Despite the multiplicity of legal sources and instruments, the international community has not been successful in the protection and safeguarding of cultural heritage materials during violent conflicts due to the absence of an overarching applicable regime. By using the timely cases from Syria, Libya, Mali, Iraq and Afghanistan, Marina Lostal has investigated the legal challenges to address the critical gaps in international protection regimes in her International Cultural Heritage Law in Armed Conflicts: Case-Studies of Syria, Libya, Mali, the Invasion of Iraq, and the Buddhas of Bamiyan. The main idea is that adoption of new instruments to reinforce protection only serves to multiply the number of treaties and, therefore, perpetuate the problems. To solve the dilemma, the author focuses on the existing law by placing the World Heritage Convention (1972) at the center of the field (pp 1–2). Having addressed the inadequacy of the treaties for protecting international cultural heritage in armed conflicts as well as the lack of consensus on the conception of ‘cultural property’ (pp 2–5), the author attempts to develop a coordinated approach to cultural property in conflicts by analyzing the interaction between the World Heritage Convention and the other relevant treaties (pp 10–12). The author divides her work into six major chapters. Chapter 1 concentrates on the wrongfulness and inadequacy of ‘revisionist’ and ‘idealist’ theories in providing effective norms for protecting cultural properties in armed conflicts. The author argues that adoption of a new set of rules (a revisionist opinion) is not a solution and, conversely, we need to reexamine the major rules of the all relevant conventions since all the newly adopted rules have led to further changes to the terms under which cultural property is protected (pp 19–37). Then she rightly notes that turning the obligations of the 1954 Hague Convention for the Protection of Cultural Property in the Event of Armed Conflict into customary international law (an idealist opinion) would not dissipate the existing problem (the lack of a proper legal framework concerned with the protection of cultural heritage) (pp 37–47). In Chapter 2, the author proves the existence of ‘International Cultural Heritage Law (ICHL)’ based on the international law principles concerning the protection of cultural heritage, such as ‘protection’, ‘relative or common interest’ and ‘States’ different duties in protection’. It is possible to consider all these principles as a distinct ICLH based on their systematic objective (pp 48–62). Then she discusses that the ICLH principles integrated with those of humanitarian law, including ‘precaution’, ‘distinction’ and ‘proportionality’, protect cultural heritage in armed conflicts (pp 63–67). Chapter 3 is the last component of the author’s argument. The main idea is that the protection of cultural property in armed conflicts based on the universally accepted World Heritage Convention would constitute a comprehensive legislative framework for the field of cultural heritage protection (pp 69–70). Addressing the unique features and biding obligations of the Convention (pp 73–80), the author interprets the main rules of the Convention within the context of the 1969 Vienna Convention to conclude that the World Heritage Convention is applicable in armed conflicts (pp 80–88). In the subsequent three chapters, Lostal looks at the variety of protective norms resulting from the integration of the World Heritage Convention and the 1954 Hague Convention. Having referred to the Syrian conflict, the author indicates that the principle of protection would be fulfilled by drawing compelling inventories (pp 102–103), the inclusion of norms specific to world cultural heritage in military manuals (pp 103–106), and safeguarding world cultural heritage against foreseeable effects of conflicts (pp 106–111). Following an in-depth analysis of the conflicts in Libya and Mali, with their diverse array of cultural heritage sites, the author describes how the 1999 Second Protocol as a supplement to the 1954 Hague Convention extends the precautionary measures to non-international armed conflicts (pp 132–135). Having mentioned the Second Protocol’s measures in the protection of cultural heritage in times of armed conflicts, Lostal criticizes the existing integrated regime comprising the 1954 Convention, the World Heritage Convention and the Second Protocol for lack of a crime for violation of world cultural heritage leading to individual criminal responsibility (pp 143–144). Finally, in Chapter 6, the author concludes by addressing the 2003 invasion of Iraq and the Afghanistan war to introduce a minimum legal framework for armed conflict arguing that the World Heritage Convention (Article 6(3)) protects cultural heritage from intentional damage and destruction in times of peace (p 159). Considering the fact that none of the legal frameworks applicable in peacetime have managed criminal responsibility for destruction of cultural heritage, the author suggests, with a view to the future law, that a new concept of crime against common cultural heritage should be reappraised (pp 157–160). Overall, Marina Lostan addresses a discourse of notable interest in International Cultural Heritage Law in Armed Conflicts: Case-Studies of Syria, Libya, Mali, the Invasion of Iraq, and the Buddhas of Bamiyan. I strongly recommend the book to international lawyers and political scientists interested in the protection regime in the law of armed conflict. The well-structured analysis of the protection regime of cultural heritage and theoretical perspective of the author serves the book as a remarkable contribution to the literature. Based on the World Heritage Convention as the foundation for the author’s conceptual argument, Lostal suggests a special protection regime which is applicable in both times of war and peace, managing the criminal responsibility for the offenders. A timely picture of the destructive conflicts in Syria, Iraq, Libya, Afghanistan and Mali allows the author to tailor her specific protection regime to cultural heritage. She uses these case studies to provide a formula for the gap in the existing regime of protection of world cultural heritage especially in times of armed conflict. The major challenge the author faces is the lack of common legal ground in the protection of cultural heritage due to the unclarity over basic concepts, such as ‘cultural property’ and ‘protection’. Regardless of the existence of a large body of literature on international cultural heritage law in an international legal context, the lack of an overarching applicable regime of protection still remains as an open challenge for the literature. However, the specific regime offered by the author as an alternative to fill the gaps in the exploration of the protection regime makes the book valuable, original and a significant contribution to the literature. © Oxford University Press 2019; All rights reserved. For permissions, please e-mail: journals.permissions@oup.com This article is published and distributed under the terms of the Oxford University Press, Standard Journals Publication Model (https://academic.oup.com/journals/pages/open_access/funder_policies/chorus/standard_publication_model)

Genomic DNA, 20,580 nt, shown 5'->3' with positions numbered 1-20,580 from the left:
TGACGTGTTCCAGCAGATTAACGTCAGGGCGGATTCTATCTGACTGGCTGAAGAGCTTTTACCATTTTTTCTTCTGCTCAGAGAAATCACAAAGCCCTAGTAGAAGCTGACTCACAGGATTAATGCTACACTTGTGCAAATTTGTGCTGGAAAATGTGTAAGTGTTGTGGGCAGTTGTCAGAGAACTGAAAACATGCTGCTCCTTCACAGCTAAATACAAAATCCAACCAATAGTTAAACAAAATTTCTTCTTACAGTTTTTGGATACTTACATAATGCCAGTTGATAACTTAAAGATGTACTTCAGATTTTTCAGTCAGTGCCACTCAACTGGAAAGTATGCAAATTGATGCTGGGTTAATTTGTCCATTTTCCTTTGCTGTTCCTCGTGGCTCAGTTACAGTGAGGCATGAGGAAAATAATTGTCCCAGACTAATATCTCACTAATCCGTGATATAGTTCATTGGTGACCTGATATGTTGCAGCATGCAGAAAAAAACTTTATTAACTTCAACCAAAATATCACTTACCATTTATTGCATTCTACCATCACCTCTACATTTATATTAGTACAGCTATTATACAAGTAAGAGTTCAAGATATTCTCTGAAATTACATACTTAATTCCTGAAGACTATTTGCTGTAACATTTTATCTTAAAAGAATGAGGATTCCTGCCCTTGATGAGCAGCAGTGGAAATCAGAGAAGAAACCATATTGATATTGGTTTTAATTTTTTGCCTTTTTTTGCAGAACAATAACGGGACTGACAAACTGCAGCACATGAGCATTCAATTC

Journal

Journal of Conflict and Security LawOxford University Press

Published: Sep 1, 2007